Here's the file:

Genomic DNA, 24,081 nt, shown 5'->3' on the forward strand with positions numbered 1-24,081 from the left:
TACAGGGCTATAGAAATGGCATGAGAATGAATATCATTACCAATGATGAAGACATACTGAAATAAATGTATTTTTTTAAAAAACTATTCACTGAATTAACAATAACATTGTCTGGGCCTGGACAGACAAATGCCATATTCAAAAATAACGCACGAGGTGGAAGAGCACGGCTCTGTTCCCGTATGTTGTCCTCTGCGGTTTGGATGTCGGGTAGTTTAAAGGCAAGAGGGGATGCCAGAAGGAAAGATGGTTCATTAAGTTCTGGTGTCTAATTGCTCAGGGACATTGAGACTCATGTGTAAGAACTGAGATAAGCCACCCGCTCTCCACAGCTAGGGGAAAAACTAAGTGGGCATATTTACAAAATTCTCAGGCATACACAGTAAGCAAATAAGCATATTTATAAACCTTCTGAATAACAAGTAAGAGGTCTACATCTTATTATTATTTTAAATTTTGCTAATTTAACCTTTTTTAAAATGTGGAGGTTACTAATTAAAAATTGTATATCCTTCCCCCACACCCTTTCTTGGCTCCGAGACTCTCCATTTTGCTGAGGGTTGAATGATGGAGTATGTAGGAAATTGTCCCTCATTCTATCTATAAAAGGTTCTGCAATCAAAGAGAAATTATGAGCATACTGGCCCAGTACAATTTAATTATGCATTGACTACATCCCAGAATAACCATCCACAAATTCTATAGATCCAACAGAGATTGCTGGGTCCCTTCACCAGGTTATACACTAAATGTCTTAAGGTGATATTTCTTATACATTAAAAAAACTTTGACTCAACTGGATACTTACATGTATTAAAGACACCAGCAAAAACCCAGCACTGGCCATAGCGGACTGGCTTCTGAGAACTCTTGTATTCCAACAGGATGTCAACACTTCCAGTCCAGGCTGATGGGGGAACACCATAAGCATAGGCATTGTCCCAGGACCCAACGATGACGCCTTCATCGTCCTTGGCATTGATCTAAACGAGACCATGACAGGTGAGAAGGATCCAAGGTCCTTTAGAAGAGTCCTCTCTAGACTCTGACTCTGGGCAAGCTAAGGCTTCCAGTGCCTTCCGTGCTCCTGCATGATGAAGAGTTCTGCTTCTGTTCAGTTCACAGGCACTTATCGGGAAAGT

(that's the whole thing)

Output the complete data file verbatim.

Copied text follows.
Genomic DNA, 24,081 nt, shown 5'->3' on the forward strand with positions numbered 1-24,081 from the left:
TACAGGGCTATAGAAATGGCATGAGAATGAATATCATTACCAATGATGAAGACATACTGAAATAAATGTATTTTTTTAAAAAACTATTCACTGAATTAACAATAACATTGTCTGGGCCTGGACAGACAAATGCCATATTCAAAAATAACGCACGAGGTGGAAGAGCACGGCTCTGTTCCCGTATGTTGTCCTCTGCGGTTTGGATGTCGGGTAGTTTAAAGGCAAGAGGGGATGCCAGAAGGAAAGATGGTTCATTAAGTTCTGGTGTCTAATTGCTCAGGGACATTGAGACTCATGTGTAAGAACTGAGATAAGCCACCCGCTCTCCACAGCTAGGGGAAAAACTAAGTGGGCATATTTACAAAATTCTCAGGCATACACAGTAAGCAAATAAGCATATTTATAAACCTTCTGAATAACAAGTAAGAGGTCTACATCTTATTATTATTTTAAATTTTGCTAATTTAACCTTTTTTAAAATGTGGAGGTTACTAATTAAAAATTGTATATCCTTCCCCCACACCCTTTCTTGGCTCCGAGACTCTCCATTTTGCTGAGGGTTGAATGATGGAGTATGTAGGAAATTGTCCCTCATTCTATCTATAAAAGGTTCTGCAATCAAAGAGAAATTATGAGCATACTGGCCCAGTACAATTTAATTATGCATTGACTACATCCCAGAATAACCATCCACAAATTCTATAGATCCAACAGAGATTGCTGGGTCCCTTCACCAGGTTATACACTAAATGTCTTAAGGTGATATTTCTTATACATTAAAAAAACTTTGACTCAACTGGATACTTACATGTATTAAAGACACCAGCAAAAACCCAGCACTGGCCATAGCGGACTGGCTTCTGAGAACTCTTGTATTCCAACAGGATGTCAACACTTCCAGTCCAGGCTGATGGGGGAACACCATAAGCATAGGCATTGTCCCAGGACCCAACGATGACGCCTTCATCGTCCTTGGCATTGATCTAAACGAGACCATGACAGGTGAGAAGGATCCAAGGTCCTTTAGAAGAGTCCTCTCTAGACTCTGACTCTGGGCAAGCTAAGGCTTCCAGTGCCTTCCGTGCTCCTGCATGATGAAGAGTTCTGCTTCTGTTCAGTTCACAGGCACTTATCGGGAAAGT